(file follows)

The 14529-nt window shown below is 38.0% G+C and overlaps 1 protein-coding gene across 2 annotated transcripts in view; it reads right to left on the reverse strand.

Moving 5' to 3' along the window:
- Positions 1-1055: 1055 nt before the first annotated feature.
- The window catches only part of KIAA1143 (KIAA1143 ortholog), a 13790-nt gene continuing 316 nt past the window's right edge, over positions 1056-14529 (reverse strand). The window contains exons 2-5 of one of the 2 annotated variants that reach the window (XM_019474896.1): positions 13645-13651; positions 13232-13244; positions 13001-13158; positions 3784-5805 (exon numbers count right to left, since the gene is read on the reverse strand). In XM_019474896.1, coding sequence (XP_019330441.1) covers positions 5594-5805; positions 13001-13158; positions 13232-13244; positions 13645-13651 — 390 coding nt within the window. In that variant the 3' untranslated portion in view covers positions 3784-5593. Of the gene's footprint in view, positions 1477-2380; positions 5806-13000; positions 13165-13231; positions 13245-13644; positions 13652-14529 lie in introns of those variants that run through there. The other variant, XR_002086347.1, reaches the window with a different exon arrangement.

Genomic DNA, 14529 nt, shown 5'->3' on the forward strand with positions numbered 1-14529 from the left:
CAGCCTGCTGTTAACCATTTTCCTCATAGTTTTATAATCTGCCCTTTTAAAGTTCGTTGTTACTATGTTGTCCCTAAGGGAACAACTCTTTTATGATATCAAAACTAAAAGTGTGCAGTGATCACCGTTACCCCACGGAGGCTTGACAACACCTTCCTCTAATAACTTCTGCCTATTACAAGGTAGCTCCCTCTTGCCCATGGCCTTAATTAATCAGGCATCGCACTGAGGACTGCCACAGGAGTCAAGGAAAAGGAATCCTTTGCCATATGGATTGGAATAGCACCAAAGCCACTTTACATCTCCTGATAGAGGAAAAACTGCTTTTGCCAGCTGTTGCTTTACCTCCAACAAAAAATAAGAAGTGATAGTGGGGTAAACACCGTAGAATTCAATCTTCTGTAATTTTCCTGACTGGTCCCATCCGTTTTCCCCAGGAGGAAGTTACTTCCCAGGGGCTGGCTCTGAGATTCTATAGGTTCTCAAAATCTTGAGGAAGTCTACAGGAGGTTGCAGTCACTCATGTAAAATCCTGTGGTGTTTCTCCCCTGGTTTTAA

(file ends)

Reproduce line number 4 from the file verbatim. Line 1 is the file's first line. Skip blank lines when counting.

- The window catches only part of KIAA1143 (KIAA1143 ortholog), a 13790-nt gene continuing 316 nt past the window's right edge, over positions 1056-14529 (reverse strand). The window contains exons 2-5 of one of the 2 annotated variants that reach the window (XM_019474896.1): positions 13645-13651; positions 13232-13244; positions 13001-13158; positions 3784-5805 (exon numbers count right to left, since the gene is read on the reverse strand). In XM_019474896.1, coding sequence (XP_019330441.1) covers positions 5594-5805; positions 13001-13158; positions 13232-13244; positions 13645-13651 — 390 coding nt within the window. In that variant the 3' untranslated portion in view covers positions 3784-5593. Of the gene's footprint in view, positions 1477-2380; positions 5806-13000; positions 13165-13231; positions 13245-13644; positions 13652-14529 lie in introns of those variants that run through there. The other variant, XR_002086347.1, reaches the window with a different exon arrangement.